CNBC Colorado GOP Debate Post-Mortem - The American Spectator | USA News and Politics
CNBC Colorado GOP Debate Post-Mortem

I have just finished live tweeting the CNBC GOP Debate in Boulder, Colorado. Here is my post-mortem.

Before I begin with the candidates let me say that the triumvirate of John Harwood, Carlos Quintanilla and Becky Quick was absolutely awful. They could barely conceal their contempt for the Republican candidates on stage. They might as well have wearing Hillary buttons.

Say what you will about FOX and CNN’s debate coverage. They are both leagues ahead of CNBC.

John Kasich – He doesn’t do angry well. His criticisms of Trump and Carson fell flat. Again, he doesn’t make such an impact when he’s debating outside of Ohio.

Mike Huckabee – He spoke well when called upon and displayed his usual humor. His talk about preventative medicine was interesting as well. But I don’t think he’ll stop social conservatives from seeking out Carson just yet.

Jeb Bush – Aside from his fantasy football record, he had little to brag about. He came off like a scolding school teacher when he criticized Marco Rubio’s Senate attendance record. 

Marco Rubio – The debate panelists focused on his absenteeism from the Senate and his financial status and he knocked it out of the park. His most memorable line is when he says that the Democrats have a SuperPAC – the mainstream media. In his closing statement, it struck me when he said that America didn’t owe him anything. My maternal grandfather used to tell me, “The world doesn’t owe you a living.” Rubio continues to have great debates. But will he see any meaningful bump in the polls?

Donald Trump – This was his most self-contained, respectful performance to date. His remark about ending SuperPACs was curious though. Does he oppose the Citizens United decision? That kind of remark is usually de rigueur in left-wing circles. Nevertheless, I think he will remain a force to be reckoned with although he now has company with Ben Carson.

Ben Carson – The good doctor sounded like he was cramming for an economics quiz when discussing tax policy. But he was his usual eloquent self especially when he said, “Being against gay marriage doesn’t mean you’re homophobic.” I believe Carson will continue to climb in the polls.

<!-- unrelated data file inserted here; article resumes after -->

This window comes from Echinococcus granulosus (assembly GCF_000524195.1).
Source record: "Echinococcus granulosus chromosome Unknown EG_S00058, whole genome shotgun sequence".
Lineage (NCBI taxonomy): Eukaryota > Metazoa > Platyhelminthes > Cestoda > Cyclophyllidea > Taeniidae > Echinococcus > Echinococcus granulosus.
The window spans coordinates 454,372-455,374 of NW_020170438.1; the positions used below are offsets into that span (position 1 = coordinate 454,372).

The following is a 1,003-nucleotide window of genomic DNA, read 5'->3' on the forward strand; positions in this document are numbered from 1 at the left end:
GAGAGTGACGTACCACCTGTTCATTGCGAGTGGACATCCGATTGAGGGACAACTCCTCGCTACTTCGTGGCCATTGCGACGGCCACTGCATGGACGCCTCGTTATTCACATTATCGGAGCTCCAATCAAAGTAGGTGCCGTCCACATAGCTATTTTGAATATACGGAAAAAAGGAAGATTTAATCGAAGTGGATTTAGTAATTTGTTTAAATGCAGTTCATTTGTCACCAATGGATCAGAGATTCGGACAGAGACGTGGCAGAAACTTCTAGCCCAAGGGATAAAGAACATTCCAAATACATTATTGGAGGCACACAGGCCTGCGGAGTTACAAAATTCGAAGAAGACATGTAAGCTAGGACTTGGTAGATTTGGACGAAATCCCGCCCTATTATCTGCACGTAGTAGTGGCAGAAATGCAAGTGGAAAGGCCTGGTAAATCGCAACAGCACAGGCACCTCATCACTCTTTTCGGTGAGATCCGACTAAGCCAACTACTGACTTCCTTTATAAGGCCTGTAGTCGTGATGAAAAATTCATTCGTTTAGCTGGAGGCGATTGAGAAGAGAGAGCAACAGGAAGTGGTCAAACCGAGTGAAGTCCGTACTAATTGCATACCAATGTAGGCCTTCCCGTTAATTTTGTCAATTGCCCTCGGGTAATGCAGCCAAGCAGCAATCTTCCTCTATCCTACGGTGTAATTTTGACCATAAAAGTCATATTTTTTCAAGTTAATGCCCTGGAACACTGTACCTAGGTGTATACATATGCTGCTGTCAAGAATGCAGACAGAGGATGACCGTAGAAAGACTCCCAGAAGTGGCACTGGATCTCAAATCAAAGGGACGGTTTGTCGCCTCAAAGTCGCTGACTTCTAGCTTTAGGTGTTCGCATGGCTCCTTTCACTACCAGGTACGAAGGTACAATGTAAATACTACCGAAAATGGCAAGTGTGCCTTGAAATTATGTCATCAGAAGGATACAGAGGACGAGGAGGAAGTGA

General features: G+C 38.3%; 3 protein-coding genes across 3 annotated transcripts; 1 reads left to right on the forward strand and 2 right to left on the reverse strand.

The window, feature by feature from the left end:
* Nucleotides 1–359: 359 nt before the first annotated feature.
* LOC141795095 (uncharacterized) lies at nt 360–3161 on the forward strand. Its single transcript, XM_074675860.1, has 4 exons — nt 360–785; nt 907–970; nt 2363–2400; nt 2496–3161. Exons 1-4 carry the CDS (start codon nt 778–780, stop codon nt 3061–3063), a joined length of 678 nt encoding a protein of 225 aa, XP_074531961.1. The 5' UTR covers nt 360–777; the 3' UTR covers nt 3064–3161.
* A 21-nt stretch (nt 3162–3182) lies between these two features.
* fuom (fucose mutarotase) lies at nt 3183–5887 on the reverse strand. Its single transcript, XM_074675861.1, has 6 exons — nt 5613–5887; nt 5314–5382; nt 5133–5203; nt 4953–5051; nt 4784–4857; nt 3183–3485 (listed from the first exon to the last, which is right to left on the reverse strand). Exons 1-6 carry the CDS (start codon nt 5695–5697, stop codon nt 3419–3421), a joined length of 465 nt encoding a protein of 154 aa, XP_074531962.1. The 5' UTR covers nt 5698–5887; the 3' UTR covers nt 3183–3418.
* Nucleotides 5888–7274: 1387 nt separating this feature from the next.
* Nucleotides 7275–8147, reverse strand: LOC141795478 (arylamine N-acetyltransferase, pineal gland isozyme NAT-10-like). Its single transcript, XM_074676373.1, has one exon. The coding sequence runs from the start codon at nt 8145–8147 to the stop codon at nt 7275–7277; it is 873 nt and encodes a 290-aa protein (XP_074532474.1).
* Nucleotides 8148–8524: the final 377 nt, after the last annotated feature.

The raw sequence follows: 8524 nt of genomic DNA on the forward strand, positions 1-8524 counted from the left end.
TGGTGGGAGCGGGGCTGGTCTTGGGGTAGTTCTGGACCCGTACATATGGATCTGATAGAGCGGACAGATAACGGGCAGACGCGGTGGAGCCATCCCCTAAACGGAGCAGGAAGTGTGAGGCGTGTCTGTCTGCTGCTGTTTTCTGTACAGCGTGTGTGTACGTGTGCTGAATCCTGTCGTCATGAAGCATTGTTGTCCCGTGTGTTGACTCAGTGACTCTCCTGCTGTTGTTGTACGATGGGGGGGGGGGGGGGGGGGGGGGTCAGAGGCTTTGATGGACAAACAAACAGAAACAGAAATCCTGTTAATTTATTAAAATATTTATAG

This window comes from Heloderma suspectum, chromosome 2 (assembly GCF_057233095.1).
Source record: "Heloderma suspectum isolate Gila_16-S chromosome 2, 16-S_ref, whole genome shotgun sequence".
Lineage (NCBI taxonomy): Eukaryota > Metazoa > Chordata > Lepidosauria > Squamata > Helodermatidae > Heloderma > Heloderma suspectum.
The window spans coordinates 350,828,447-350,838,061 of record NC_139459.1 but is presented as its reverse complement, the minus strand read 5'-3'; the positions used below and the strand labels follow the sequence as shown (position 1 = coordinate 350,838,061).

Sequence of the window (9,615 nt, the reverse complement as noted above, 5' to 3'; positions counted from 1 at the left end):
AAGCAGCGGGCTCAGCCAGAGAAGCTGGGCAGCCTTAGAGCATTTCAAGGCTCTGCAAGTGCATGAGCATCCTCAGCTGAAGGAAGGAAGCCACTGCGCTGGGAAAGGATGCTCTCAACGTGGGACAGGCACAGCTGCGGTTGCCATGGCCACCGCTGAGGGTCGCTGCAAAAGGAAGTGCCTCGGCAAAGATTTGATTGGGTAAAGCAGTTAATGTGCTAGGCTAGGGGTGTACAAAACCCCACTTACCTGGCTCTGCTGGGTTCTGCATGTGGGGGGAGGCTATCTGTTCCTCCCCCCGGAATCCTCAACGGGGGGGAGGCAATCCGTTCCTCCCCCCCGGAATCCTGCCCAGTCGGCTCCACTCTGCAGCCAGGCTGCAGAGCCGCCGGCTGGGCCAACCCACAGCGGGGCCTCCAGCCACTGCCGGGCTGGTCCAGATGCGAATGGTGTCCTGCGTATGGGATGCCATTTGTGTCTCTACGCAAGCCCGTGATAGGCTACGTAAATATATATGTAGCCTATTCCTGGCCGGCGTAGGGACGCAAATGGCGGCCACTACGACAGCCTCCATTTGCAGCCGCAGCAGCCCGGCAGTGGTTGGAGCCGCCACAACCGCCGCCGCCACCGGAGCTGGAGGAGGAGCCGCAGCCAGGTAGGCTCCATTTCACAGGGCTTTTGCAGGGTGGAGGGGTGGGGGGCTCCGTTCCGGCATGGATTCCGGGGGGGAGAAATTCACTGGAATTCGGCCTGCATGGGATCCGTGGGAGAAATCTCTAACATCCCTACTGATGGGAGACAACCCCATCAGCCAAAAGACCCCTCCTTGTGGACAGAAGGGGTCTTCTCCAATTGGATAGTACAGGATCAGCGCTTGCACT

Carly Fiorina – She handled Becky Quick’s questions about her time at H-P quite well and suggested the federal government adopt zero-based budgeting. Again, as with Rubio, she had another good debate. But as with Rubio that won’t necessarily translate into improved poll numbers. 

Ted Cruz – The highlight of the night was his swipe that debate panel for their loaded questions. But as long as Trump is around, Cruz is likely to remain stalled in the polls.

Chris Christie – The New Jersey governor showed signs of why Republicans fell in love with him a few years ago with his calling out John Harwood and mentioning how ridiculous it is for the federal government to get involved with fantasy football. But Republicans have long memories and I don’t think they will warm to him anymore than they did after his last solid debate performance.

Rand Paul – He was smart to stay away from Trump and concentrate on his libertarian values where it concerned the budget, Social Security and Medicare. It was his best debate performance thus far and he needed it. The jury is out as to whether this gets him any traction in the polls. 

The next GOP debate takes place less than two weeks from now in Milwaukee. It will air on November 10th on the Fox Business Network and will be sponsored by The Wall Street Journal. Somehow I think the Fox Business Network and the WSJ will be much better than the clowns at CNBC. 

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